“Would the Covid-19 pandemic have improved the autonomy of employees more powerfully than armies of consultants? »


SExcept for exceptions and counter-examples, “French-style management” is generally characterized by at least three specific features: a cultural base sometimes described as a “sense of honour”, a particular relationship with authority, and a lack of trust between the actors. The sociologist Philippe d’Iribarne published, more than thirty years ago, a remarkable work in which he underlined the influence of national cultures on the management of organizations.

France would thus be characterized by The logic of honor (Seuil, 1989) bequeathed by history, based on the principles of order, predestined rank and deference. He deduced from this that hierarchical relations brought together men marked by their “state” – in the sense that the Ancien Régime gave to this term – and the traditions, rights and duties attached to it.

Honor is like this “intimately linked to the pride one has in one’s ‘rank’ and the fear of falling from it”, the reality of precedence still being present today. Philippe d’Iribarne confirms this conception in his last work, The Great Downgrade (Albin Michel, 2022), noting that “Honor, in the form it takes in French society, remains a powerful driving force”.

For more autonomy at work

Occasional studies have underlined this defensive and conservative dimension of “French management”. In 2017, the software publisher ADP published a large online survey conducted in thirteen countries, aimed at revealing the differences in perception of management among 5,330 employees and 3,218 employers surveyed. The hexagonal report was particularly severe, noting that French managers are the lowest rated in Europe. More serious and more worrying, the study reveals that these managers are not aware of the judgment made by employees and employers on their practices…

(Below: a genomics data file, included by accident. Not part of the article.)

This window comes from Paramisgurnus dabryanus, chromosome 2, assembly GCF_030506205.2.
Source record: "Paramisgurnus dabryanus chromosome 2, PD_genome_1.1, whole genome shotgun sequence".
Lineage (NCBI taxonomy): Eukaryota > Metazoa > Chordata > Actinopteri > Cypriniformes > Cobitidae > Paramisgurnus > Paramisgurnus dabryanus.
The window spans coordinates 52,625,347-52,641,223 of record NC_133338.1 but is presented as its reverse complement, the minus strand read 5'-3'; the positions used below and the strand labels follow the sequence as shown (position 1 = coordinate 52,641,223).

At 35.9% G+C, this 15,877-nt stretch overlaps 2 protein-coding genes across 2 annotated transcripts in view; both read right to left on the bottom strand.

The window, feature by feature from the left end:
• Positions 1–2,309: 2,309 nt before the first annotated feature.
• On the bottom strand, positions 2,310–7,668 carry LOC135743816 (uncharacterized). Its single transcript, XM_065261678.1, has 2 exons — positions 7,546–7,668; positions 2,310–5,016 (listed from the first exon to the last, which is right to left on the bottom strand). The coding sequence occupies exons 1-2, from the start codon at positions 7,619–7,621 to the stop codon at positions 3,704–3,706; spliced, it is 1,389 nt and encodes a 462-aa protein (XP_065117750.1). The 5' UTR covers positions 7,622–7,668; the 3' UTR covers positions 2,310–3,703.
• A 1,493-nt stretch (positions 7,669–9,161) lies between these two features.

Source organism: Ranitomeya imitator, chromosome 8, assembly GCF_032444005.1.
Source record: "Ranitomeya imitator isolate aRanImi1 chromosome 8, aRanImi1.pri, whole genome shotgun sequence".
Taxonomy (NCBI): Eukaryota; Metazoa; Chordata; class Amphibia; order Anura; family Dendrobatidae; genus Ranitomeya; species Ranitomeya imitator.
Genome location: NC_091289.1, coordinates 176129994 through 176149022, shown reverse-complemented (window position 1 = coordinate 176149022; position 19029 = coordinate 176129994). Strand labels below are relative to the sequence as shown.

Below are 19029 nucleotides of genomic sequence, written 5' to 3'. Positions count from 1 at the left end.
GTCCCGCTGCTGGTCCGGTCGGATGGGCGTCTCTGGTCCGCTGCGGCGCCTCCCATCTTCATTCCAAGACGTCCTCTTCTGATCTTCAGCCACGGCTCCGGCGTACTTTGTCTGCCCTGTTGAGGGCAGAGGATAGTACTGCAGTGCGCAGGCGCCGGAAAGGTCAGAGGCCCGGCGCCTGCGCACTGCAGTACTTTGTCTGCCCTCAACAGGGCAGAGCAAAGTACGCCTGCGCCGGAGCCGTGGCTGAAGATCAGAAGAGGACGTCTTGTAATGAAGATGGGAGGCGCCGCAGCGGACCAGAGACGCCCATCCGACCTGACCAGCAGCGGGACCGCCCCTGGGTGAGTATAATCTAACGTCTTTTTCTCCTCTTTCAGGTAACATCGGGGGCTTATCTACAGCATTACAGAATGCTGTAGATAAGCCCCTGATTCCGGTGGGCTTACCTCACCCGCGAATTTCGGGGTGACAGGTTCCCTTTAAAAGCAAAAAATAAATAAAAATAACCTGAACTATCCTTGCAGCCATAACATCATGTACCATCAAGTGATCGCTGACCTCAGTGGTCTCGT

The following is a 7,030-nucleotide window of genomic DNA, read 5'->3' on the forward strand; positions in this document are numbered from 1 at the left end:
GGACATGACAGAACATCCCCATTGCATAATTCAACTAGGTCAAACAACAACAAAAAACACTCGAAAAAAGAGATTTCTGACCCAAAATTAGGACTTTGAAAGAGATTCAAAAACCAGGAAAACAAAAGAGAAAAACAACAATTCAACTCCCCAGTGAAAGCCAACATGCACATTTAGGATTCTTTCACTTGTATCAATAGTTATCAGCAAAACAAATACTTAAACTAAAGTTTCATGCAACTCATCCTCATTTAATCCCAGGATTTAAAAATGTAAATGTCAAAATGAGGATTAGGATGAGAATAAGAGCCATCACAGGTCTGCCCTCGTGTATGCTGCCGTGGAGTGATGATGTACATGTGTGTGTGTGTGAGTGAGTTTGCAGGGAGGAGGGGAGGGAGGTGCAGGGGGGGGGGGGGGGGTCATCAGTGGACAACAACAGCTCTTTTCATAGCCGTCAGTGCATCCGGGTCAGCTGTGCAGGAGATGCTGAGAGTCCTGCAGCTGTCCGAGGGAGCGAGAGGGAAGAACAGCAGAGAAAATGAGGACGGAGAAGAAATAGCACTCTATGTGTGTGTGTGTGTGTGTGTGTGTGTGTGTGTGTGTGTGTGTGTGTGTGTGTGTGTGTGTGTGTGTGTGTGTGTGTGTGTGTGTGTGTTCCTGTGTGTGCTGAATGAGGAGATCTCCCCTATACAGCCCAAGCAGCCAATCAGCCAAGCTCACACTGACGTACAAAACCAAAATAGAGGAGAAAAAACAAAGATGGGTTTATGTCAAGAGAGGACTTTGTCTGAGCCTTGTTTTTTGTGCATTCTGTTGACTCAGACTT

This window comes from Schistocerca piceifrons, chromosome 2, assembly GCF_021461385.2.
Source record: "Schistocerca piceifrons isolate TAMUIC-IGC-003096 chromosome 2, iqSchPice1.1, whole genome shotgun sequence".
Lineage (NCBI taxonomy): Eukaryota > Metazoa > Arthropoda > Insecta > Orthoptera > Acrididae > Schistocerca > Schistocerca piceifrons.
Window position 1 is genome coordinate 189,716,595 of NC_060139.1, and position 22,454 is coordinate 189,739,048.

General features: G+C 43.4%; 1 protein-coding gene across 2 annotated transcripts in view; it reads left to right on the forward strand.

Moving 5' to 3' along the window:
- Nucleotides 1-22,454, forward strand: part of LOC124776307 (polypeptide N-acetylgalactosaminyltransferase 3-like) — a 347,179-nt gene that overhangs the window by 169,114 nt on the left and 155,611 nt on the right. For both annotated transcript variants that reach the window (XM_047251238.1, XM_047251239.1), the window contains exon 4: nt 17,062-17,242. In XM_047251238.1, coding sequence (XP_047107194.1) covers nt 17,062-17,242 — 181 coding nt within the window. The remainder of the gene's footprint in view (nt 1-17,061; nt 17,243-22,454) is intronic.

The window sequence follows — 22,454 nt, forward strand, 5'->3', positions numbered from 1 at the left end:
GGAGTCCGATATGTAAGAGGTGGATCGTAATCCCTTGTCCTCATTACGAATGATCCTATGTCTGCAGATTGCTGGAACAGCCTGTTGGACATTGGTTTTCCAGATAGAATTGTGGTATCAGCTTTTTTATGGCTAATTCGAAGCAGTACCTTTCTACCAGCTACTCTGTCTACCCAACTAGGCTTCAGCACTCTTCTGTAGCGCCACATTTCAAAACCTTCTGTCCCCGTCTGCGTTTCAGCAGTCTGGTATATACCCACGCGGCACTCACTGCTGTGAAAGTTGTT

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Investigation “Let’s talk about work”, carried out by the CFDT the same year with 200,000 people and comprising nearly 200 questions, revealed that 74% of respondents wanted more autonomy in their work. Has the development of telework, due to the pandemic, allowed this wish to come true and loosen the noose of mistrust? Several studies seem to confirm this.

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According to a Terra Nova survey carried out at the very beginning of the confinement among 1,860 people working remotely (The remote work revolution, April 2020), 76% of the managers questioned believe that this experience has reinforced the confidence they place in their employees, and 72% consider that it has also strengthened the confidence of their employees. Sixty-two percent of the latter believe that remote work has a positive or even very positive effect on trust in managers, and 66% that it has the same effect on the trust that managers have in them.

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